The fusion of land and sea in "Oread" does not in itself explain the emotional intensity of the poem. The parallel verbs of the poem--"whirl … crash," "hurl," and "cover"--create the oread's sensation of being submerged in the violence and then stillness of the waves. Robert Duncan wrote perceptively that many of H.D.'s "nature poems" have a sexual dimension: they "betray in their troubled ardor processes of psychological and even sexual identification.... [there is a] poetic magic in which the natural environment and the sexual experience are fused." The imagery and rhythm of "Oread" suggest that Duncan is correct. The waves whirl up to become phallic pines that crash down "on our rocks . . . over us." The poem ends on a final note of protectiveness as the waves "cover us" in quiet pools. The oread's commands throughout the poem emphasize that the sea acts while the land is acted upon. H.D.'s images may be identifying a traditional masculinity with the waves (movement; sexual assault) and a traditional femininity with the land (passivity; sexual receptivity). The action of the waves on the shore combined with the emotion intensity suggest that the poem can be read as a correlative of sexual experience or emotion. Since the synthesizing "logic" of the image has already created a fusion of land and sea, the poem additionally may be suggesting an androgynous identity for the oread. The experiential reality of the poem illustrates that externally opposite qualities such as active/passive or masculine/feminine coexist within single individual.

Freud's syntax of the dream-work includes the important technique he called "displacement," by which intense feelings are projected onto a relatively unimportant person or set of events. "Oread," the oread's identity and sexual emotions are "displaced" onto a natural event, the meeting of the land and sea on the shore line. More significantly, the poet's relationship to her speaker is analogous to the dream-work's displacement of emotion. The oread is persona for the poet herself as well as an anthropomorphic embodiment of the land. She is a personal metaphor whose experience gave indirect, and therefore permissible, expression to the intense passion that characterizes much of H.D.'s early poetry. To give form and expression to her own experience, H.D. displaced her voice into that of the oread and substituted the oread's emotion for her own. Norm Holmes Pearson warned that H.D.'s use of Greek masks as a distancing device has all too often been ignored by her critics. He told his interviewer, L S. Dembo: "When you said that she used Greek myth to find her own identity, you hit upon an aspect of H.D.'s poetry which, rather surprisingly, has gone unrecognized. She has been so praised as a kind of Greek publicity girl that people have forgotten that she writes the most intensely personal poems using Greek myth as a metaphor." The oread may be Greek, but the setting for "Oread" comes from a past not more remote than her visits to the Cornwall seacoast and her childhood summers on the shores of the Atlantic Ocean. The ultimate subject of the poem is the consciousness of the poet herself, the intellectual and emotional complex of perception that finds its clearest expression in the picture-making mode of imagist epistemology. H.D.'s poetic apprenticeship with imagism laid the groundwork for her rapid absorption of Freud's related theories of the encoding and decoding of the unconscious.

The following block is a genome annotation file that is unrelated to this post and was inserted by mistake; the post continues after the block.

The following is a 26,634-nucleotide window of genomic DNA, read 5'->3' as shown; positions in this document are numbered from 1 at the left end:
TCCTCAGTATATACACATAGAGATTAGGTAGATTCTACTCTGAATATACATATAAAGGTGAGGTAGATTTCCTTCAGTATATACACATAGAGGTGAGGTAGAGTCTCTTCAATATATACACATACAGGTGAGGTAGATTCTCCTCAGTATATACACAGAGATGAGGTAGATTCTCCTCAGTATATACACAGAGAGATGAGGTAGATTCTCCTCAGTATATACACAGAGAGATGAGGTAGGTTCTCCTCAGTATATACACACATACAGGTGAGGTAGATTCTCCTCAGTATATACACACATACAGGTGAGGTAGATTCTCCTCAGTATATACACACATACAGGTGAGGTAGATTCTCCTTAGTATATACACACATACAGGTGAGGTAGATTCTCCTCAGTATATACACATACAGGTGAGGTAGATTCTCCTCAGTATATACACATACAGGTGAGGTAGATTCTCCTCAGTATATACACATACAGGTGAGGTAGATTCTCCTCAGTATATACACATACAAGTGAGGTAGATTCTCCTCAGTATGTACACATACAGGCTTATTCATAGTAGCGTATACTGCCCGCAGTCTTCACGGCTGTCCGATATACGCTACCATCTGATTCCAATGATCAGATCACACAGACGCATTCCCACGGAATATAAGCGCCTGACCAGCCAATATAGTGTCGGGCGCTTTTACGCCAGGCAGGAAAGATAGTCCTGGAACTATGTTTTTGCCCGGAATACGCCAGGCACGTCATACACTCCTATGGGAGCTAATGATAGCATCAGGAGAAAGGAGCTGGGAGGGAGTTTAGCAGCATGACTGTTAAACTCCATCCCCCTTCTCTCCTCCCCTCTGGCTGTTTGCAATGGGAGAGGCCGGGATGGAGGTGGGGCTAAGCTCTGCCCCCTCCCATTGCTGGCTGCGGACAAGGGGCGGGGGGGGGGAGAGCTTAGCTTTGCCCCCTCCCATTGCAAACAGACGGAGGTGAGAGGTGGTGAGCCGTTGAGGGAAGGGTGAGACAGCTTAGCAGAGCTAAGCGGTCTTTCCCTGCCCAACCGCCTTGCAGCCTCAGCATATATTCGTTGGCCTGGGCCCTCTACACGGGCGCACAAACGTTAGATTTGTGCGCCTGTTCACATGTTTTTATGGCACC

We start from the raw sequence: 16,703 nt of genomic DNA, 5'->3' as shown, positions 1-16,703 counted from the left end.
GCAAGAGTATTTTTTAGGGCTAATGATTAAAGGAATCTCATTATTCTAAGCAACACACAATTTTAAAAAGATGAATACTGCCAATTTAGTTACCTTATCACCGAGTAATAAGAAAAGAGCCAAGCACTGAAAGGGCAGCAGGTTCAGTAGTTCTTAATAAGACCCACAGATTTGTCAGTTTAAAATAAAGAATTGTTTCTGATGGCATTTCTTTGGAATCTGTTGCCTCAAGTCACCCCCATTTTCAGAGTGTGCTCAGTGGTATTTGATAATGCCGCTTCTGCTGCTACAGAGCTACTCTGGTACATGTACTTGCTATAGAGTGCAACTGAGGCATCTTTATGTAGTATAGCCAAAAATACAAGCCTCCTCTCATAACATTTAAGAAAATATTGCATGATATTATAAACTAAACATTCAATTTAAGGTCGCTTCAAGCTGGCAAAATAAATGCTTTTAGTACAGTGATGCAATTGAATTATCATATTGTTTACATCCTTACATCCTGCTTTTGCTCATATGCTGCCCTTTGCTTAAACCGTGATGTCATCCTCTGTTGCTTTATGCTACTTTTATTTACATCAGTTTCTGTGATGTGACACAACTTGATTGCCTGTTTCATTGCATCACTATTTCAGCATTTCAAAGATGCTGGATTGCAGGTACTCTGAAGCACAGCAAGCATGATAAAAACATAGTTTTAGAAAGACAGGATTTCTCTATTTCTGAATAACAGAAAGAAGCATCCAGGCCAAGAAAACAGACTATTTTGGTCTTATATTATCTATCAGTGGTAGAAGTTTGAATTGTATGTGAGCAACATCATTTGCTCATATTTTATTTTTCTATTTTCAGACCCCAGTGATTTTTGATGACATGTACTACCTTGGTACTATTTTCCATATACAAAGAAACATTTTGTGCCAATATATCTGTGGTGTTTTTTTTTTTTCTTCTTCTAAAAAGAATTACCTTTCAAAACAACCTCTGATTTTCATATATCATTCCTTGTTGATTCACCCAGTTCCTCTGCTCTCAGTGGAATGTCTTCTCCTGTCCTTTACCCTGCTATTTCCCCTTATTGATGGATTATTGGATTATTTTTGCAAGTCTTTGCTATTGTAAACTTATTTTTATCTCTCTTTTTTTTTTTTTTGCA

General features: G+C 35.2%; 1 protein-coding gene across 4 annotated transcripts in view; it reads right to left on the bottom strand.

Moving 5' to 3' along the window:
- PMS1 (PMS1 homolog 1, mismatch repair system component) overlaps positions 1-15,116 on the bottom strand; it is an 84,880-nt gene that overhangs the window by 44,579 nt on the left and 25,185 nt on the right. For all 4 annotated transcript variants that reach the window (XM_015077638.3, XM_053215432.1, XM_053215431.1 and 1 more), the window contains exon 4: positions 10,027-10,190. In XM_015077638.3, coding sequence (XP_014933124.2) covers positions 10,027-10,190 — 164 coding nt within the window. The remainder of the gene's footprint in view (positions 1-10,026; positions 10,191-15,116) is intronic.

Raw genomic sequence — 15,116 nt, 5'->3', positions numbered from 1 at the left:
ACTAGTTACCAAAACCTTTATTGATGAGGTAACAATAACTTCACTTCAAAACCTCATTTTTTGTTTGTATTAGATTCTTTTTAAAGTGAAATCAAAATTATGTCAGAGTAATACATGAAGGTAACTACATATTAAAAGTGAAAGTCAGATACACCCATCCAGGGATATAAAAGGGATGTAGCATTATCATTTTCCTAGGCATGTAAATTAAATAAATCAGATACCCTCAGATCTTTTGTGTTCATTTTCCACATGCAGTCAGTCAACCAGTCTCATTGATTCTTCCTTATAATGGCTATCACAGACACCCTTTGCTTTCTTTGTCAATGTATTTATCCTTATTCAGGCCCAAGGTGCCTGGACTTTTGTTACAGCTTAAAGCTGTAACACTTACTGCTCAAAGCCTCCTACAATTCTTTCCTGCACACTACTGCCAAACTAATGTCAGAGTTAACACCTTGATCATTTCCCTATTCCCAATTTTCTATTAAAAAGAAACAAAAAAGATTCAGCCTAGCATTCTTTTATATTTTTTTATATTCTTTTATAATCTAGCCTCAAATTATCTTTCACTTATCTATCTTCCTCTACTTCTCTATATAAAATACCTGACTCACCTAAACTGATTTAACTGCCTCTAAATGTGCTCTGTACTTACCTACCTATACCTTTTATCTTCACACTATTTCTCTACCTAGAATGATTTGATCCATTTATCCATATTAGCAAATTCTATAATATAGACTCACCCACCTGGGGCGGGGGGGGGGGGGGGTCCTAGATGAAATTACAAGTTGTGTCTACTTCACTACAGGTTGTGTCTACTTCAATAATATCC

From Pysche Reborn: The Emergence of H.D. Copyright © 1981 by Susan Stanford Friedman. Reprinted by permission of the author.

Susan Stanford Friedman: On the Poems from H.D.’s First Volume, Sea Garden

Permeating H.D.’s early revisionary exploration of female identity is an austere sensuality, an erotic dimension of repressed yet explosive sexuality that is nonreferential in nature. Like the potent flowers in Lawrence’s early novels and Georgia O’Keefe’s paintings, H.D.’s flowers indirectly suggest an intense eroticism, whose power comes precisely from its elusive, nonhuman expression. Related to her animistic sense of the scared, H.D.’s objective correlatives for the self often radiate erotic energy and rhythms. In particular, the five flower poems of Sea Garden . . .

From "Hilda Doolittle (H.D.)" Dictionary of Literary Biography: American Poets, 1880-1845. Vol. 45. Detroit: Gale Research, 1983. 125-26. Copyright © 1983 by Susan Stanford Friedman

Susan Stanford Friedman On: "Twenty-One Love Poems"

Throughout "Twenty-One Love Poems," which form the structural center of The Dream of a Common Language, Manhattan serves as the alienating setting, representing the violent world which the lovers must inhabit, yet seek to transform with love and relationship. Just as H. D. started the Trilogy with her impressions of destruction on walking through her London neighborhood after a bombing raid, Rich began poem I of "Twenty-One Love Poems" with a walk through the city which produces images of violence. . . .

From Signs (1983).